Finding a new comfort level
By Jean Godden
There are many different comfort levels. Take my late mother-in-law who, although she was a well-liked night nurse, never wanted to be touched, much less hugged. On the other hand, I have friends who, whenever we meet, strangle me in a bear hug. Greeting behaviors vary.
This is not an original finding, but it is timely as we think about the media furor over Joe Biden's long-standing habit of affectionately putting hands on women he meets. The women have responded in divergent ways -- some found his attention "creepy" and a violation of their personal space, others thought it was merely "Joe being Joe," expressing his warm human feelings.
Biden's penchant for sometimes unwelcome public displays of affection have some to question the former vice president's qualifications for a presidential bid. The first such story, told by a Bernie Sanders supporter, has led to an avalanche of similar reports, possibly fueled by opposing forces.
It comes down to this: In this era of #MeToo, we are still developing new standards. We are constrained to believe women who speak about their discomfort and, at the same time, we are being pushed to adopt almost zero tolerance. One recalls Senator Al Franken and the media tempest that led to his resignation.
There is danger in a rush to judgment. Fairness suggests that we ought to be able to look at the context for different behaviors. Surely there is a vast difference between the sexual predation of people like Harvey Weinstein and the human interaction of a Joe Biden.
Some argue that we should divide touching behavior into three levels with level number one being predatory behavior like the president's outrageous "grab them" approach. A second level comprises over-friendly acts that push boundaries and a third level is reserved for happy human contact.
The problem with establishing standards is partly generational. What was okay behavior in the Baby Boom era may no longer be acceptable for generation X or generation Z. If the Boomer politician could touch a woman with impunity, today's politician must at least seek permission before close contact.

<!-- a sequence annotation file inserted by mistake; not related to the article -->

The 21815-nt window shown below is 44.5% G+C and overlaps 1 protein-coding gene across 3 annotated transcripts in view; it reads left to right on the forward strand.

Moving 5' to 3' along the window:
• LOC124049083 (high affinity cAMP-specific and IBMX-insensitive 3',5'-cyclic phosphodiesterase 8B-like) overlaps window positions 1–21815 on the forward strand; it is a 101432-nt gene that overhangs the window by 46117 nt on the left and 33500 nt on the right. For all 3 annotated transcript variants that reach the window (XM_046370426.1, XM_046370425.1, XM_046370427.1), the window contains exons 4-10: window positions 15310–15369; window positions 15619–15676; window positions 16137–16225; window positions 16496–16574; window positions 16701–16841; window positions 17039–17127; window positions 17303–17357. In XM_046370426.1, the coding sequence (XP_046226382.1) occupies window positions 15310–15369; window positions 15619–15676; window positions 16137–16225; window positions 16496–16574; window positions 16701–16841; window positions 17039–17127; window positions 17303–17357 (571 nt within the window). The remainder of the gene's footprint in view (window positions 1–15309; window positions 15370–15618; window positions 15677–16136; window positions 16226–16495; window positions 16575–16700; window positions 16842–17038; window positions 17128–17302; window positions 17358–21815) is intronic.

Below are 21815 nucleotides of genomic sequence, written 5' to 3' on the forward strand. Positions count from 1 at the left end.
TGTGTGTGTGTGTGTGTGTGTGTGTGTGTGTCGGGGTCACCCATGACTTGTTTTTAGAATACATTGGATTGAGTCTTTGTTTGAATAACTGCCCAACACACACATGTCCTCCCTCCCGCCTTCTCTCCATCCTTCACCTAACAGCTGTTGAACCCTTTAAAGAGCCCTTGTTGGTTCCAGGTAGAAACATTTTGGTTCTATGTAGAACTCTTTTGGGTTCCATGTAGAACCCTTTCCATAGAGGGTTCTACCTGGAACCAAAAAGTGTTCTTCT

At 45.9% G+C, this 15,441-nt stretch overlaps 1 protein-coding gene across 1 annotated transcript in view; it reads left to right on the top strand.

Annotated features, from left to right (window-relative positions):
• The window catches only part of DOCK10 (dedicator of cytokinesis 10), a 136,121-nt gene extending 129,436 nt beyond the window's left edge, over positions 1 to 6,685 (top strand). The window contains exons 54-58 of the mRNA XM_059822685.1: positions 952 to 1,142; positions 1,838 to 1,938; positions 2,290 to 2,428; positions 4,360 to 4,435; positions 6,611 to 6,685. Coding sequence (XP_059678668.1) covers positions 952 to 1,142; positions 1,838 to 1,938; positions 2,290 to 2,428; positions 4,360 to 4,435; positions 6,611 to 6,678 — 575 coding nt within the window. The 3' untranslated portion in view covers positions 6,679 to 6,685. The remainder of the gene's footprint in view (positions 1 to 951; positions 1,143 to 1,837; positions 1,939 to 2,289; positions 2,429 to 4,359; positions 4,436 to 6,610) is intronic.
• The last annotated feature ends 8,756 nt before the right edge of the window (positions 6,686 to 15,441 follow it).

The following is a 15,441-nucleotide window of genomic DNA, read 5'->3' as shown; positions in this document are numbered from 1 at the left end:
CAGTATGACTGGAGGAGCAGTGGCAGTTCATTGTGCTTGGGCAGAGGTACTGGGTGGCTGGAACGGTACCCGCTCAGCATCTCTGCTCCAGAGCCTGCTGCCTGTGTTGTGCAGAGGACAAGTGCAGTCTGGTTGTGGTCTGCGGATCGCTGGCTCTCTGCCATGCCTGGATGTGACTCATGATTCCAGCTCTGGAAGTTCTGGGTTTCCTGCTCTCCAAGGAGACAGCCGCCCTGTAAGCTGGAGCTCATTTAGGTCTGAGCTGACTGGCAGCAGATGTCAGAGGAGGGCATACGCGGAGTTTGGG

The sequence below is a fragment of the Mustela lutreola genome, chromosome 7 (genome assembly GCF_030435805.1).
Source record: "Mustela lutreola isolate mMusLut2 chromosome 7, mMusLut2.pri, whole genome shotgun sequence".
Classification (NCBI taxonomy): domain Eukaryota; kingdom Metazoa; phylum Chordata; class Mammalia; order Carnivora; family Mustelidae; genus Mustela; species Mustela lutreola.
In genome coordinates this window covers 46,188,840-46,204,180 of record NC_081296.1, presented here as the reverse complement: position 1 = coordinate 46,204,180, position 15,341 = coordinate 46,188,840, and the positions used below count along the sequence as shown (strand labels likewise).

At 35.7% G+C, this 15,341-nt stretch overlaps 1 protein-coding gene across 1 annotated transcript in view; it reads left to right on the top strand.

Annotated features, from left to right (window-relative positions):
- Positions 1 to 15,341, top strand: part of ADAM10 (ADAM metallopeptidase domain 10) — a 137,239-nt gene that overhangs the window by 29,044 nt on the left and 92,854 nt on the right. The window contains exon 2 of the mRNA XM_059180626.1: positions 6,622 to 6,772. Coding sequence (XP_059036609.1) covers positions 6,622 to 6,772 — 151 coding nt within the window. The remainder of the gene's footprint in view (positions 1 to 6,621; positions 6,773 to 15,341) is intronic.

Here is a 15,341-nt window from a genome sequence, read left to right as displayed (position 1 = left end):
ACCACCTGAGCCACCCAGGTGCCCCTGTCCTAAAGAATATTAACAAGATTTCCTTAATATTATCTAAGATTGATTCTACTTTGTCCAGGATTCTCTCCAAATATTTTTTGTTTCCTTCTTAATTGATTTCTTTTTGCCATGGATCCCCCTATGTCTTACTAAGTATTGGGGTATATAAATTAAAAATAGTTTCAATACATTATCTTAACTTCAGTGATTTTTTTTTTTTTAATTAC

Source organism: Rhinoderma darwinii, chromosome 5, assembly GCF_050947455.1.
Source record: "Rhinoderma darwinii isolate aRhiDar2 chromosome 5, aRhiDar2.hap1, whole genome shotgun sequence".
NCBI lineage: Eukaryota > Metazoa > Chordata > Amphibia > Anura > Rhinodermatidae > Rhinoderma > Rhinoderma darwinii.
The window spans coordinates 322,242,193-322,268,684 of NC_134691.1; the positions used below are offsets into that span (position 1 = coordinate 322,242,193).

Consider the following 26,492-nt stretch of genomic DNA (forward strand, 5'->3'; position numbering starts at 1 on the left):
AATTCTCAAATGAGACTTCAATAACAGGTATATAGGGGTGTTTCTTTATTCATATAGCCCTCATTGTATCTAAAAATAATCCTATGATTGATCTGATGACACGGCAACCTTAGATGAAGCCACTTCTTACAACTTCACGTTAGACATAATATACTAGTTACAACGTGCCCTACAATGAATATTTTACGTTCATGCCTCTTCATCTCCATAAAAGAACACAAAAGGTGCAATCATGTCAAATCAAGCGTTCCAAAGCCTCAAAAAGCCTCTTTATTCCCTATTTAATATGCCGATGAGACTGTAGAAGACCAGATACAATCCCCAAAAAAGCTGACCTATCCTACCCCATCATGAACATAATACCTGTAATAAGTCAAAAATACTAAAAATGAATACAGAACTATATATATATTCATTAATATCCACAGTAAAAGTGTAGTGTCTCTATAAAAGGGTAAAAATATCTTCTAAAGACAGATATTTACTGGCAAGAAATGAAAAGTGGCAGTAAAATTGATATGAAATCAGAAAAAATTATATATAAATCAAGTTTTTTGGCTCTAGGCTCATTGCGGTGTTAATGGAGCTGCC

Many factors figure into these interactions. There are issues of gender, ethnicity and power. What may be permissible between co-workers becomes intolerable when a superior confronts an employee.
It's a sad truth that too many journalists and pundits become transfixed by the latest taboo, rather than dwelling on critical issues. When we obsess over social missteps, we are not exploring politicians' leadership qualities. Is it more important to deplore overclose greeting behavior when we really should grill candidates on their plans for addressing health-care costs and their proposals for immigration reform?
For the sake of our nation's future comfort, let's all try to focus. Like my late mother-in-law, who was nothing if not frank, we should let people know if we don't want to be hugged. We can draw a line in the sand and we can confront behavior now rather than waiting five years. And, finally, we should move on and spend our air time and newsprint on investigating the things that really matter.
Correction: Jayson Boyd, who also writes for Westside Seattle, pointed out an inaccuracy in last week's column ("Too Soon to Say Seattle Is Dying"). Boyd has been to McNeil Island and reports that it is wrong to conflate the Department of Correction's prison facility with the treatment facility where 240 dangerous sexual offenders are housed. The prison itself stands empty and, according to Boyd, is "frankly spooky as hell." He notes that "sticking the homeless in the prison on McNeil is possible." But he adds, "it definitely would cost more than giving each homeless person a studio apartment in Belltown." My thanks to Boyd for setting the record straight and my apologies over the error.